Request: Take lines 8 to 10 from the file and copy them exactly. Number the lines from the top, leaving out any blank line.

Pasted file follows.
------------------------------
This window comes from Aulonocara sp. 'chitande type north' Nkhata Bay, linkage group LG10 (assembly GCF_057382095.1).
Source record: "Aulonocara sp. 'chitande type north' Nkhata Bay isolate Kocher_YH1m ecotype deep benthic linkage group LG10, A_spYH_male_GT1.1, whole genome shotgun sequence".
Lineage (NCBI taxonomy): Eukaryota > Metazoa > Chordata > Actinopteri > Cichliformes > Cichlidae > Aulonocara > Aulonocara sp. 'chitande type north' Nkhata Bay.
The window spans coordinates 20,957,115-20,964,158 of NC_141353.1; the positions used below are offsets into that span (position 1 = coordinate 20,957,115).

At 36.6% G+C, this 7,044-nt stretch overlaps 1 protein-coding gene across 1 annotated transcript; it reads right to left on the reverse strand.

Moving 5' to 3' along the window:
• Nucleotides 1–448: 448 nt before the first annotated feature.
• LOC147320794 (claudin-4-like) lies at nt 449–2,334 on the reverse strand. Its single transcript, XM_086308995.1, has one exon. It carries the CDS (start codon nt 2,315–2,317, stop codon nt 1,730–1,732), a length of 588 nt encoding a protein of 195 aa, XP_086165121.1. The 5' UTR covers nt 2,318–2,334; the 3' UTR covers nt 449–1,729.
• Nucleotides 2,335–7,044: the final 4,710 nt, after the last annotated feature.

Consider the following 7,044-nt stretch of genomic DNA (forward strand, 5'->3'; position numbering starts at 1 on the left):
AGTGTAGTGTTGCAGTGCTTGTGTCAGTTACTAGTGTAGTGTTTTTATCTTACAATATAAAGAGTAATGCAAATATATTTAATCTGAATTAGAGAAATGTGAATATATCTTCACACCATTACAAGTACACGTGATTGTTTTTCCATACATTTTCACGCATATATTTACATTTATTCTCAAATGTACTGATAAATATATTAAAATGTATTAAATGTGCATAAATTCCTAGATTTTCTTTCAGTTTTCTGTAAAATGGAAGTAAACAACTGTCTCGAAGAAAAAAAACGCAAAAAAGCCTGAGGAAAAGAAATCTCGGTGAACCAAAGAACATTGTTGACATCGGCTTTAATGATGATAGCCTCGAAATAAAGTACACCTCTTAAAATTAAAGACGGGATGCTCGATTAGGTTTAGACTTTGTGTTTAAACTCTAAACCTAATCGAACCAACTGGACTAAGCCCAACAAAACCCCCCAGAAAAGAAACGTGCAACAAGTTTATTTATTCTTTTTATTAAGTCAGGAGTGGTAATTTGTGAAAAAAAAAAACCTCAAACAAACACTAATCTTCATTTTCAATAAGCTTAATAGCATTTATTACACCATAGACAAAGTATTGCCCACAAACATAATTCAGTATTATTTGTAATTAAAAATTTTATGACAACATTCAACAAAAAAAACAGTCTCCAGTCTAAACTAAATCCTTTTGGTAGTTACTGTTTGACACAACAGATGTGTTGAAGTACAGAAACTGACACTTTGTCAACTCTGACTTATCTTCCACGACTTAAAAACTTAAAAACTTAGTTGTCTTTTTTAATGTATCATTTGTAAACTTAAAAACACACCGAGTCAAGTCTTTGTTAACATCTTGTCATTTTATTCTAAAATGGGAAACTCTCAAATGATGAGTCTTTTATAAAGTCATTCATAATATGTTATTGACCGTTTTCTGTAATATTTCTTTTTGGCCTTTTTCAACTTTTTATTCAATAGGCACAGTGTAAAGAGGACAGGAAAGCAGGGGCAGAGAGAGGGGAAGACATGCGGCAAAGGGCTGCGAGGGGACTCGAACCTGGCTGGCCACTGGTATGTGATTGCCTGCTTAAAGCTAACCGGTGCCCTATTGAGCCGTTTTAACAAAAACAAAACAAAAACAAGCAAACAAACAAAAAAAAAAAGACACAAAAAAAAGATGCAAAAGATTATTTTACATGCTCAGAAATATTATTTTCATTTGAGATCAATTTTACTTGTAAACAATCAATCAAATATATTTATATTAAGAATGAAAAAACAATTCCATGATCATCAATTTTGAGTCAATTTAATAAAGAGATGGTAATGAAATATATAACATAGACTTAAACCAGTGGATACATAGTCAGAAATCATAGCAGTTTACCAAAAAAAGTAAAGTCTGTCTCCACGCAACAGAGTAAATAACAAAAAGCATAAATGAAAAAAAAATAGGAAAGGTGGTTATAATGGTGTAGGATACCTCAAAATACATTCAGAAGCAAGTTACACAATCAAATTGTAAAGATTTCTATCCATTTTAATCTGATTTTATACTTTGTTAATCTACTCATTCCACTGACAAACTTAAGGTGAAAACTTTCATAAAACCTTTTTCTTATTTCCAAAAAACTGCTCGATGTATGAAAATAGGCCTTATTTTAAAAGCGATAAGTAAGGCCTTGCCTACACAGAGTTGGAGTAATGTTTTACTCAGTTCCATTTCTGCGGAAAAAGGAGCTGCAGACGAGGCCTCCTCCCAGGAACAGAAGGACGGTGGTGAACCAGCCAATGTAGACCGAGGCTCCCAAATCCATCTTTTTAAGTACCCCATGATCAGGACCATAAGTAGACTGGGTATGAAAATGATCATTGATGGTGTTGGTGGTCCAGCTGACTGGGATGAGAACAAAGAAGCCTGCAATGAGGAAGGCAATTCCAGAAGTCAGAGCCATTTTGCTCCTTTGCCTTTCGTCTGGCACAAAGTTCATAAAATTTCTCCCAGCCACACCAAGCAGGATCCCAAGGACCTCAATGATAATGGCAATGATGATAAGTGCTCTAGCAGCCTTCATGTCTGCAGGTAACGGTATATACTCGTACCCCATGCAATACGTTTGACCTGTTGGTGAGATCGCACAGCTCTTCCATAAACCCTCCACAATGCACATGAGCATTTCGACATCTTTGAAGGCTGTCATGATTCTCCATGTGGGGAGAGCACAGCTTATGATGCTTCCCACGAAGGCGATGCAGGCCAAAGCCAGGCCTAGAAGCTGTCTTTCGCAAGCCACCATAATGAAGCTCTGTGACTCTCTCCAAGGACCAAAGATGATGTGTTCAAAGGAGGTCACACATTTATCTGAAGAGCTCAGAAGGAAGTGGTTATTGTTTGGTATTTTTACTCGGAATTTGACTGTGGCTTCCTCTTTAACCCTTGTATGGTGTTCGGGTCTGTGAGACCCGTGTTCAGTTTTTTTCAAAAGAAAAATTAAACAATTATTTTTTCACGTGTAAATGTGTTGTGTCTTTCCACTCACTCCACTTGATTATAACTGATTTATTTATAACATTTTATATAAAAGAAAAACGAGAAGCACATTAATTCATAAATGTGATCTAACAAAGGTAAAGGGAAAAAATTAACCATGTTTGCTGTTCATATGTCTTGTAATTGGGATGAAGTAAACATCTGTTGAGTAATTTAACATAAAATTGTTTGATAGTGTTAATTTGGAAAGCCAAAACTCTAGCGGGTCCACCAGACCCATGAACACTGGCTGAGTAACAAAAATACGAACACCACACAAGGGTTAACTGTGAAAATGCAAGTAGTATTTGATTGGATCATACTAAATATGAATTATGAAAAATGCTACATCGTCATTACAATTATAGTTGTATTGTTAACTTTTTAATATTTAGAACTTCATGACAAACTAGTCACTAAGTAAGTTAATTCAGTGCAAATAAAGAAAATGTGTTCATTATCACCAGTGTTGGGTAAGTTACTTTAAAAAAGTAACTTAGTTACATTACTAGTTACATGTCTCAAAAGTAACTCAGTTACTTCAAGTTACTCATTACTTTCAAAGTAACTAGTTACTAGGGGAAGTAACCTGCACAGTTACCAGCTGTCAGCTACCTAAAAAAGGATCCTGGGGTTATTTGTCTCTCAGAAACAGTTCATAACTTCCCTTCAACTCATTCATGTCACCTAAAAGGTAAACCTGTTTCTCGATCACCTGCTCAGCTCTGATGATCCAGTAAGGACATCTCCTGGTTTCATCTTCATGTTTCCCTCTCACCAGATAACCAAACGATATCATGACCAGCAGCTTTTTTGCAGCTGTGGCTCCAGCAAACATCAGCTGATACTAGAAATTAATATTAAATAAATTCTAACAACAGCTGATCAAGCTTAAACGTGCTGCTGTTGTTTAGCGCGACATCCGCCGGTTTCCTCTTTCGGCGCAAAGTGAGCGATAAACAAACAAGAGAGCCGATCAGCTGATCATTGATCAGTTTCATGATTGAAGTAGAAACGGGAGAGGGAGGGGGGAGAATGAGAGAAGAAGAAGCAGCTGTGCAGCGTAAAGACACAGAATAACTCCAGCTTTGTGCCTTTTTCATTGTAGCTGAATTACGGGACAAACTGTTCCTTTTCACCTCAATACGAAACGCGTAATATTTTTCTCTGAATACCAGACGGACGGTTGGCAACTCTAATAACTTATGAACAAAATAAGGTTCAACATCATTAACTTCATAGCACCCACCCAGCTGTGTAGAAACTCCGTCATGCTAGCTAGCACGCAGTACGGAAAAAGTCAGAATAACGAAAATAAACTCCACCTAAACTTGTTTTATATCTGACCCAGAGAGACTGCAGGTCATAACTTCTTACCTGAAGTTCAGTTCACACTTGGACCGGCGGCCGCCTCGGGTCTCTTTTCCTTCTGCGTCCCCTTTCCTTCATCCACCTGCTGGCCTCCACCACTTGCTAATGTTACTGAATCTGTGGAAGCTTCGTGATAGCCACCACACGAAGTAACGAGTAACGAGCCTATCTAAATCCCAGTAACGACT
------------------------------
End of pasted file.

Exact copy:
• LOC147320794 (claudin-4-like) lies at nt 449–2,334 on the reverse strand. Its single transcript, XM_086308995.1, has one exon. It carries the CDS (start codon nt 2,315–2,317, stop codon nt 1,730–1,732), a length of 588 nt encoding a protein of 195 aa, XP_086165121.1. The 5' UTR covers nt 2,318–2,334; the 3' UTR covers nt 449–1,729.
• Nucleotides 2,335–7,044: the final 4,710 nt, after the last annotated feature.

Consider the following 7,044-nt stretch of genomic DNA (forward strand, 5'->3'; position numbering starts at 1 on the left):